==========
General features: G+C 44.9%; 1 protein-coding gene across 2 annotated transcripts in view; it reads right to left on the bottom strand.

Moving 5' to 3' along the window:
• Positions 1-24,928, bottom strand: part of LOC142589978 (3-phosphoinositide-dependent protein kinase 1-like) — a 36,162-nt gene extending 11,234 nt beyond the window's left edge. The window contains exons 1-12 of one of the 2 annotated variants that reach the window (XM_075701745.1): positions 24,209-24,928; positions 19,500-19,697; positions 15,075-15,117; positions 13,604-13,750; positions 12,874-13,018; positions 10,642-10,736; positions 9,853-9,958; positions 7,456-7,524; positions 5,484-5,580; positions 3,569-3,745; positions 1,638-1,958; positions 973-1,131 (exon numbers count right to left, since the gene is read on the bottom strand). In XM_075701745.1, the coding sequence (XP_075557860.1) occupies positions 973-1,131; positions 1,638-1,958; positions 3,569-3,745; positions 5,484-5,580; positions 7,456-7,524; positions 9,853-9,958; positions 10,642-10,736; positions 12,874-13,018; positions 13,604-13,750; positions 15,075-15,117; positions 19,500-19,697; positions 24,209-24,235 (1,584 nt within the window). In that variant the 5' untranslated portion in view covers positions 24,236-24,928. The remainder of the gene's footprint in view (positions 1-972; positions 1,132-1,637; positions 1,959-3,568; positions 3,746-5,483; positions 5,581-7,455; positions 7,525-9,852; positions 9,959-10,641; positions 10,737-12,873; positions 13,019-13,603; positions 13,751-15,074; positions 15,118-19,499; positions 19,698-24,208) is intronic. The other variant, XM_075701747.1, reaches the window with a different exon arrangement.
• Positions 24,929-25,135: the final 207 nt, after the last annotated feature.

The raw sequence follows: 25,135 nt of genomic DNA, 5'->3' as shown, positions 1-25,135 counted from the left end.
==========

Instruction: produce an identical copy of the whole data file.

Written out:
General features: G+C 44.9%; 1 protein-coding gene across 2 annotated transcripts in view; it reads right to left on the bottom strand.

Moving 5' to 3' along the window:
• Positions 1-24,928, bottom strand: part of LOC142589978 (3-phosphoinositide-dependent protein kinase 1-like) — a 36,162-nt gene extending 11,234 nt beyond the window's left edge. The window contains exons 1-12 of one of the 2 annotated variants that reach the window (XM_075701745.1): positions 24,209-24,928; positions 19,500-19,697; positions 15,075-15,117; positions 13,604-13,750; positions 12,874-13,018; positions 10,642-10,736; positions 9,853-9,958; positions 7,456-7,524; positions 5,484-5,580; positions 3,569-3,745; positions 1,638-1,958; positions 973-1,131 (exon numbers count right to left, since the gene is read on the bottom strand). In XM_075701745.1, the coding sequence (XP_075557860.1) occupies positions 973-1,131; positions 1,638-1,958; positions 3,569-3,745; positions 5,484-5,580; positions 7,456-7,524; positions 9,853-9,958; positions 10,642-10,736; positions 12,874-13,018; positions 13,604-13,750; positions 15,075-15,117; positions 19,500-19,697; positions 24,209-24,235 (1,584 nt within the window). In that variant the 5' untranslated portion in view covers positions 24,236-24,928. The remainder of the gene's footprint in view (positions 1-972; positions 1,132-1,637; positions 1,959-3,568; positions 3,746-5,483; positions 5,581-7,455; positions 7,525-9,852; positions 9,959-10,641; positions 10,737-12,873; positions 13,019-13,603; positions 13,751-15,074; positions 15,118-19,499; positions 19,698-24,208) is intronic. The other variant, XM_075701747.1, reaches the window with a different exon arrangement.
• Positions 24,929-25,135: the final 207 nt, after the last annotated feature.

The raw sequence follows: 25,135 nt of genomic DNA, 5'->3' as shown, positions 1-25,135 counted from the left end.